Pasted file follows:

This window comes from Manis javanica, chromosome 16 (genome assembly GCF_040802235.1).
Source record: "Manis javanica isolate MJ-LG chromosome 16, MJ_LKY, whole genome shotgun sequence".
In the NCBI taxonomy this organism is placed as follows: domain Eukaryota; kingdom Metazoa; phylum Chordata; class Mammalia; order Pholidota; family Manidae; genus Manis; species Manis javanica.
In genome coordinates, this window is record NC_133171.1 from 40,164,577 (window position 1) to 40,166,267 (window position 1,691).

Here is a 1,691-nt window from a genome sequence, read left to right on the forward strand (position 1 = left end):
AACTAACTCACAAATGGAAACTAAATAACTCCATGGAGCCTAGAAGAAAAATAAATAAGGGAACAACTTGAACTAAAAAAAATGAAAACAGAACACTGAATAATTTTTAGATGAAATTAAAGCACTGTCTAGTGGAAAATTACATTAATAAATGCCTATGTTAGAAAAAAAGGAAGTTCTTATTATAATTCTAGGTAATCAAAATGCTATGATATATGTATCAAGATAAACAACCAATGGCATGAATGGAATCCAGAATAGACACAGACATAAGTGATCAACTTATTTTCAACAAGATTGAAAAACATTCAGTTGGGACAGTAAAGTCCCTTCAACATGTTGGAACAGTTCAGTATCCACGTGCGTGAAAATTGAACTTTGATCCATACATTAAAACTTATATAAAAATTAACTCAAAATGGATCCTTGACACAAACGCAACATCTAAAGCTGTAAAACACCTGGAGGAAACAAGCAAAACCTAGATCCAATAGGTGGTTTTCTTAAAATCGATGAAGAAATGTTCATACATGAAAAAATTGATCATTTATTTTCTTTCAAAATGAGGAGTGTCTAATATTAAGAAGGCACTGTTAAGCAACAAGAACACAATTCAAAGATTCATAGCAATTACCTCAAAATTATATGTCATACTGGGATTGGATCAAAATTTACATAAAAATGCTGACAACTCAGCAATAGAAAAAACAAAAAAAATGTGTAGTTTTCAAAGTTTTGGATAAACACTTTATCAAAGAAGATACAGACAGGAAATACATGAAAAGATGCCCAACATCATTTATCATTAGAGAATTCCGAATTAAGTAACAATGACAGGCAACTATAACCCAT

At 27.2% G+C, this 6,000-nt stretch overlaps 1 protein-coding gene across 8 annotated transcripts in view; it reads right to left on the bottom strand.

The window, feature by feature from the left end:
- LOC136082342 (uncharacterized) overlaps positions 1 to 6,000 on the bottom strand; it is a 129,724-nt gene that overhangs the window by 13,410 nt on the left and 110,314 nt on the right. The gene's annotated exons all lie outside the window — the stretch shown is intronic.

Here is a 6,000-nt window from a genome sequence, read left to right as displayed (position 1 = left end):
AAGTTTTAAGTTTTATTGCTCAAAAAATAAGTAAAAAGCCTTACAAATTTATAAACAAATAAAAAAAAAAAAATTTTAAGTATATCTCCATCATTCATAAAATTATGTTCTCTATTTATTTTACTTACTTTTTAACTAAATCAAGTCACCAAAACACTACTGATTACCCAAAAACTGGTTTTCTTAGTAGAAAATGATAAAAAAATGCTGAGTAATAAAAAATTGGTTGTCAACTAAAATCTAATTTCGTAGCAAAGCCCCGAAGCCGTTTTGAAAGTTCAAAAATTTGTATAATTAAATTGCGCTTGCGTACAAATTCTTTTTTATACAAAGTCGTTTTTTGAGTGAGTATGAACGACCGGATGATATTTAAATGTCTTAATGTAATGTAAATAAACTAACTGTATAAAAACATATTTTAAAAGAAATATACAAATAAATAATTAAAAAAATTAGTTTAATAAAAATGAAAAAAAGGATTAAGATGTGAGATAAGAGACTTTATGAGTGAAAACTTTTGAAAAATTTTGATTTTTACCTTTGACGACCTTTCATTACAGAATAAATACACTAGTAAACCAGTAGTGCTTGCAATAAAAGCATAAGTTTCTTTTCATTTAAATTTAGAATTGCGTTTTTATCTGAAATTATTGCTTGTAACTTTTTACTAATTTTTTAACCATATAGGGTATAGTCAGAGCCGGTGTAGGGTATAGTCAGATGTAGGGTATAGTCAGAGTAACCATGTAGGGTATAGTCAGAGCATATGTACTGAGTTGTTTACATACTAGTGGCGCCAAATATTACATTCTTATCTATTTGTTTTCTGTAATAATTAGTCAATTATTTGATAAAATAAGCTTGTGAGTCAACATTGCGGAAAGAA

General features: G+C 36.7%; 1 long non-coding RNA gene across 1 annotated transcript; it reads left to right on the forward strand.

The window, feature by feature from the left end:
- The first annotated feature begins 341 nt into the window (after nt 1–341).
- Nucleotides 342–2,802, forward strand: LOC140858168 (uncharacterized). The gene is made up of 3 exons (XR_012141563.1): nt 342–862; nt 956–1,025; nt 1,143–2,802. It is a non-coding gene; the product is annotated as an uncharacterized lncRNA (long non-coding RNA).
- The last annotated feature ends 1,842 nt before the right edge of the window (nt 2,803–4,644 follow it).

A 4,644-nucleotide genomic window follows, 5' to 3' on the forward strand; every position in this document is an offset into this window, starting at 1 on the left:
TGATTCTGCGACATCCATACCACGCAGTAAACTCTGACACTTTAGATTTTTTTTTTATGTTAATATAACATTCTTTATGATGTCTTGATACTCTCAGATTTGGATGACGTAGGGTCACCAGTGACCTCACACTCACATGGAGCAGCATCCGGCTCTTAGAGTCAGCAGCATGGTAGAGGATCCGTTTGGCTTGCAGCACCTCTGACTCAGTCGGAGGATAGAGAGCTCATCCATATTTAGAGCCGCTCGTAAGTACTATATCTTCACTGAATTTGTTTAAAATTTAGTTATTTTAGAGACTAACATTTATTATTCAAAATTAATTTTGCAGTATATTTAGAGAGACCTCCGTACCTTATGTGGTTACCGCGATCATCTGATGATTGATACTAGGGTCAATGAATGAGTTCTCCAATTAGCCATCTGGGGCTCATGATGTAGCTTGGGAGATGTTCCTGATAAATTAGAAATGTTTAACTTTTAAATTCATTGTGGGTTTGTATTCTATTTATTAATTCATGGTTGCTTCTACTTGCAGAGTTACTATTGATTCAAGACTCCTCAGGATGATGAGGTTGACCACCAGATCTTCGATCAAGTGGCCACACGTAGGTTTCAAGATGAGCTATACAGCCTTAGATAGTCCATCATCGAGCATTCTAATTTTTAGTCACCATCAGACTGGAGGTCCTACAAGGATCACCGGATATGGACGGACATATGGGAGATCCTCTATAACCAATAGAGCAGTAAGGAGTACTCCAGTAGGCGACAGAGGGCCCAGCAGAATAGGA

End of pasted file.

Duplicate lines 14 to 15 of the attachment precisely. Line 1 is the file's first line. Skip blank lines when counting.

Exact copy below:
- The first annotated feature begins 341 nt into the window (after nt 1–341).
- Nucleotides 342–2,802, forward strand: LOC140858168 (uncharacterized). The gene is made up of 3 exons (XR_012141563.1): nt 342–862; nt 956–1,025; nt 1,143–2,802. It is a non-coding gene; the product is annotated as an uncharacterized lncRNA (long non-coding RNA).